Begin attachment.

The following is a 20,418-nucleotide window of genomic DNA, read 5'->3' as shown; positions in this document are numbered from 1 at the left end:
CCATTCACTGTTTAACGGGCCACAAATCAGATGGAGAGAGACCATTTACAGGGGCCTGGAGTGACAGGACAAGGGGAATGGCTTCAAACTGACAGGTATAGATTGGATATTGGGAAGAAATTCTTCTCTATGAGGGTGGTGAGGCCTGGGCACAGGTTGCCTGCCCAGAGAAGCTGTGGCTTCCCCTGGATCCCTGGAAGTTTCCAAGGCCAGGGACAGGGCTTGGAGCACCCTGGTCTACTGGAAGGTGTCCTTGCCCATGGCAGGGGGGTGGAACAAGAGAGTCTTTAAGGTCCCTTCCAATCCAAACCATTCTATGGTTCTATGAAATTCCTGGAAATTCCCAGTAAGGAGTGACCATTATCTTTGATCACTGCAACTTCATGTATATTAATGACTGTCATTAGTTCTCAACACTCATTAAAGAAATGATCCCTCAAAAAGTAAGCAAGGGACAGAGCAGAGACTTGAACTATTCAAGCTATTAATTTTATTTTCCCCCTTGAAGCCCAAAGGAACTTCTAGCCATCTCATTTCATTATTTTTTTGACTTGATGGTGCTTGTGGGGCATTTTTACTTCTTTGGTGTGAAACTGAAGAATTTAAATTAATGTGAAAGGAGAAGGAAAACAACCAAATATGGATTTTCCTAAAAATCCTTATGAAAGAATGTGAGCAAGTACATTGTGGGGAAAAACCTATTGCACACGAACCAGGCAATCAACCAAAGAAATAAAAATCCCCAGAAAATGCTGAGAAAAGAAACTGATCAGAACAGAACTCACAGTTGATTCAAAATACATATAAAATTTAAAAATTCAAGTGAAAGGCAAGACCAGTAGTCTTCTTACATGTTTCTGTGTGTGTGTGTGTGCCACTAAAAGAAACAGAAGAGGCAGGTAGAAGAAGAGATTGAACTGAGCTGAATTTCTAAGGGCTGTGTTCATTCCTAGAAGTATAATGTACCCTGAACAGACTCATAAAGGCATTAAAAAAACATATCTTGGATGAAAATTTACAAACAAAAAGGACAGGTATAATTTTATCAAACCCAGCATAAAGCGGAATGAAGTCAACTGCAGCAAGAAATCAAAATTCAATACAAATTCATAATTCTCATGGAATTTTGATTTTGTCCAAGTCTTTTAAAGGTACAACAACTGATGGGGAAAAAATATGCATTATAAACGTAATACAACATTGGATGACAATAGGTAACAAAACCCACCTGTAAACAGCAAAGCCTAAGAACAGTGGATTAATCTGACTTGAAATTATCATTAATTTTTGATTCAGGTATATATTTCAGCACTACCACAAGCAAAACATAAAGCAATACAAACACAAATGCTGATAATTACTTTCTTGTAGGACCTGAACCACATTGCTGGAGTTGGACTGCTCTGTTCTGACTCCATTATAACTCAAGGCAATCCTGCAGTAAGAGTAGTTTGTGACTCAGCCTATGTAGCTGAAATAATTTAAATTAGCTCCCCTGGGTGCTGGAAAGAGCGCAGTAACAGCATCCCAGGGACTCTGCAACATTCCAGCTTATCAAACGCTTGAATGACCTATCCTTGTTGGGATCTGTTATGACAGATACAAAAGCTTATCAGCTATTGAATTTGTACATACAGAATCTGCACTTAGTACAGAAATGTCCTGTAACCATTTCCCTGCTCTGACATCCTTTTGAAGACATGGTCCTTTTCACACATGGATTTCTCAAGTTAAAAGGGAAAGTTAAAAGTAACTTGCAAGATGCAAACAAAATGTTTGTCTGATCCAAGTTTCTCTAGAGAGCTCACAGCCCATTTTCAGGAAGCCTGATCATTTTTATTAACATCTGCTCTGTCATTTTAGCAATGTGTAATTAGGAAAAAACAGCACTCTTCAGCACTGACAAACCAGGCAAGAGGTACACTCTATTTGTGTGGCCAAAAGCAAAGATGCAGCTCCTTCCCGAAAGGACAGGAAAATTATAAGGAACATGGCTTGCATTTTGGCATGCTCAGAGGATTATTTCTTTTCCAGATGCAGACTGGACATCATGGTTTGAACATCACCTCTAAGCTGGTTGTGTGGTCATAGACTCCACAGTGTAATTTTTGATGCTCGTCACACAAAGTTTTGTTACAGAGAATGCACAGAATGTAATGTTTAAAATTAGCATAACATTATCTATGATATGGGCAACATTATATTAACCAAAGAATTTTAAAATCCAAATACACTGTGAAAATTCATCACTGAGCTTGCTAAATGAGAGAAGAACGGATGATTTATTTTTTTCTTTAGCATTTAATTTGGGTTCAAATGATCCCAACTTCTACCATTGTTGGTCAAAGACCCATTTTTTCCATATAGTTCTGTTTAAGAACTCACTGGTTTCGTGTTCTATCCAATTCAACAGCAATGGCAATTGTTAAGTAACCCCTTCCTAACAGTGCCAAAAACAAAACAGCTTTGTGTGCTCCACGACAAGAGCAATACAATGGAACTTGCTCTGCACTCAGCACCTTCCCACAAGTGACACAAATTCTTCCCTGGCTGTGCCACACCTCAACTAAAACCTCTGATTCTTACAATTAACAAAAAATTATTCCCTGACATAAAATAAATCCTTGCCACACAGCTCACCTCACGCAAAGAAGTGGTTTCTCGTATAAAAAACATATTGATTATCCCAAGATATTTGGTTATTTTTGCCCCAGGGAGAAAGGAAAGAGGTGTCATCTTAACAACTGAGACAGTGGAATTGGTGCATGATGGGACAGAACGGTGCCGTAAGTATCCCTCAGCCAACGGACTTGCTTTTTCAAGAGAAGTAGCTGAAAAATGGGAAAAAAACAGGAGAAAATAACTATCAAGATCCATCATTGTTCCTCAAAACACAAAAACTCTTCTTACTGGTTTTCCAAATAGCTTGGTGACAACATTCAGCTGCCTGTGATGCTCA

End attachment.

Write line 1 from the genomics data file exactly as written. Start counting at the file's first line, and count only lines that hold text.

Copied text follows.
The following is a 20,418-nucleotide window of genomic DNA, read 5'->3' as shown; positions in this document are numbered from 1 at the left end: